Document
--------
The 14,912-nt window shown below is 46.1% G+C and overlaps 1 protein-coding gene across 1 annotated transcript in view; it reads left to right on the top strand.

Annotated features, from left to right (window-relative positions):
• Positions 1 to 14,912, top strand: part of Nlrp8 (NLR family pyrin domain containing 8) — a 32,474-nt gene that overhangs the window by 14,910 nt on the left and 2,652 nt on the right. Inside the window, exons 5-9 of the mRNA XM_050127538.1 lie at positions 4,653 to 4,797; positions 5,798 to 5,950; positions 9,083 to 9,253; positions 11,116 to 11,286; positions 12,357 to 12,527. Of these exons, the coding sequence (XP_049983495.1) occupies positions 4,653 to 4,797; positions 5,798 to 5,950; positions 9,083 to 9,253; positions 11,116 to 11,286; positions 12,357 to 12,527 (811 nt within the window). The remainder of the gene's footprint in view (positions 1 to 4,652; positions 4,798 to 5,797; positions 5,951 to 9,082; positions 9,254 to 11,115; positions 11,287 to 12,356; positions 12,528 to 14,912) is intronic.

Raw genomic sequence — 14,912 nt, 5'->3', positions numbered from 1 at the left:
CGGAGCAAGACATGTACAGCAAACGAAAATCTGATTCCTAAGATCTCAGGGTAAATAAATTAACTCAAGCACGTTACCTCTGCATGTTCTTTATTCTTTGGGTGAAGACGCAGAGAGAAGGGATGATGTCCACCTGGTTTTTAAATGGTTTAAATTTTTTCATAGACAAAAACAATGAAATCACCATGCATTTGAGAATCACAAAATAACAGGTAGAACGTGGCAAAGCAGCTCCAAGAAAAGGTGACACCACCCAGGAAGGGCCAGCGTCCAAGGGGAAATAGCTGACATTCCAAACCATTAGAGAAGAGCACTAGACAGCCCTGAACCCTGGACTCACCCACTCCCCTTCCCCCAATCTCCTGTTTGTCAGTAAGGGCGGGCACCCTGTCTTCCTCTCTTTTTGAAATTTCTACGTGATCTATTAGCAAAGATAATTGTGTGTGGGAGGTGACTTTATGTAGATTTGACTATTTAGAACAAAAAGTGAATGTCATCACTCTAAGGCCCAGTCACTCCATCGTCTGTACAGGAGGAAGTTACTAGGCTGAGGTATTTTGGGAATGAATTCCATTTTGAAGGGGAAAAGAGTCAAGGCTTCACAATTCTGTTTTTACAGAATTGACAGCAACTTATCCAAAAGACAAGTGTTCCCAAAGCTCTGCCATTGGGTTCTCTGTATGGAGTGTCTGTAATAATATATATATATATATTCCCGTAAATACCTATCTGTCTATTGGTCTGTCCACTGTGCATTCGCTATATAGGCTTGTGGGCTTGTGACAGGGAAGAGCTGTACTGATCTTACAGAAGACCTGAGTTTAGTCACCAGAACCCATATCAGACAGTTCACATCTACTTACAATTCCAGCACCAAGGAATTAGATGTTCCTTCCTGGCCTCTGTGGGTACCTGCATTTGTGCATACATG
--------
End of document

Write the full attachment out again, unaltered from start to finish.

The 14,912-nt window shown below is 46.1% G+C and overlaps 1 protein-coding gene across 1 annotated transcript in view; it reads left to right on the top strand.

Annotated features, from left to right (window-relative positions):
• Positions 1 to 14,912, top strand: part of Nlrp8 (NLR family pyrin domain containing 8) — a 32,474-nt gene that overhangs the window by 14,910 nt on the left and 2,652 nt on the right. Inside the window, exons 5-9 of the mRNA XM_050127538.1 lie at positions 4,653 to 4,797; positions 5,798 to 5,950; positions 9,083 to 9,253; positions 11,116 to 11,286; positions 12,357 to 12,527. Of these exons, the coding sequence (XP_049983495.1) occupies positions 4,653 to 4,797; positions 5,798 to 5,950; positions 9,083 to 9,253; positions 11,116 to 11,286; positions 12,357 to 12,527 (811 nt within the window). The remainder of the gene's footprint in view (positions 1 to 4,652; positions 4,798 to 5,797; positions 5,951 to 9,082; positions 9,254 to 11,115; positions 11,287 to 12,356; positions 12,528 to 14,912) is intronic.

Raw genomic sequence — 14,912 nt, 5'->3', positions numbered from 1 at the left:
CGGAGCAAGACATGTACAGCAAACGAAAATCTGATTCCTAAGATCTCAGGGTAAATAAATTAACTCAAGCACGTTACCTCTGCATGTTCTTTATTCTTTGGGTGAAGACGCAGAGAGAAGGGATGATGTCCACCTGGTTTTTAAATGGTTTAAATTTTTTCATAGACAAAAACAATGAAATCACCATGCATTTGAGAATCACAAAATAACAGGTAGAACGTGGCAAAGCAGCTCCAAGAAAAGGTGACACCACCCAGGAAGGGCCAGCGTCCAAGGGGAAATAGCTGACATTCCAAACCATTAGAGAAGAGCACTAGACAGCCCTGAACCCTGGACTCACCCACTCCCCTTCCCCCAATCTCCTGTTTGTCAGTAAGGGCGGGCACCCTGTCTTCCTCTCTTTTTGAAATTTCTACGTGATCTATTAGCAAAGATAATTGTGTGTGGGAGGTGACTTTATGTAGATTTGACTATTTAGAACAAAAAGTGAATGTCATCACTCTAAGGCCCAGTCACTCCATCGTCTGTACAGGAGGAAGTTACTAGGCTGAGGTATTTTGGGAATGAATTCCATTTTGAAGGGGAAAAGAGTCAAGGCTTCACAATTCTGTTTTTACAGAATTGACAGCAACTTATCCAAAAGACAAGTGTTCCCAAAGCTCTGCCATTGGGTTCTCTGTATGGAGTGTCTGTAATAATATATATATATATATTCCCGTAAATACCTATCTGTCTATTGGTCTGTCCACTGTGCATTCGCTATATAGGCTTGTGGGCTTGTGACAGGGAAGAGCTGTACTGATCTTACAGAAGACCTGAGTTTAGTCACCAGAACCCATATCAGACAGTTCACATCTACTTACAATTCCAGCACCAAGGAATTAGATGTTCCTTCCTGGCCTCTGTGGGTACCTGCATTTGTGCATACATG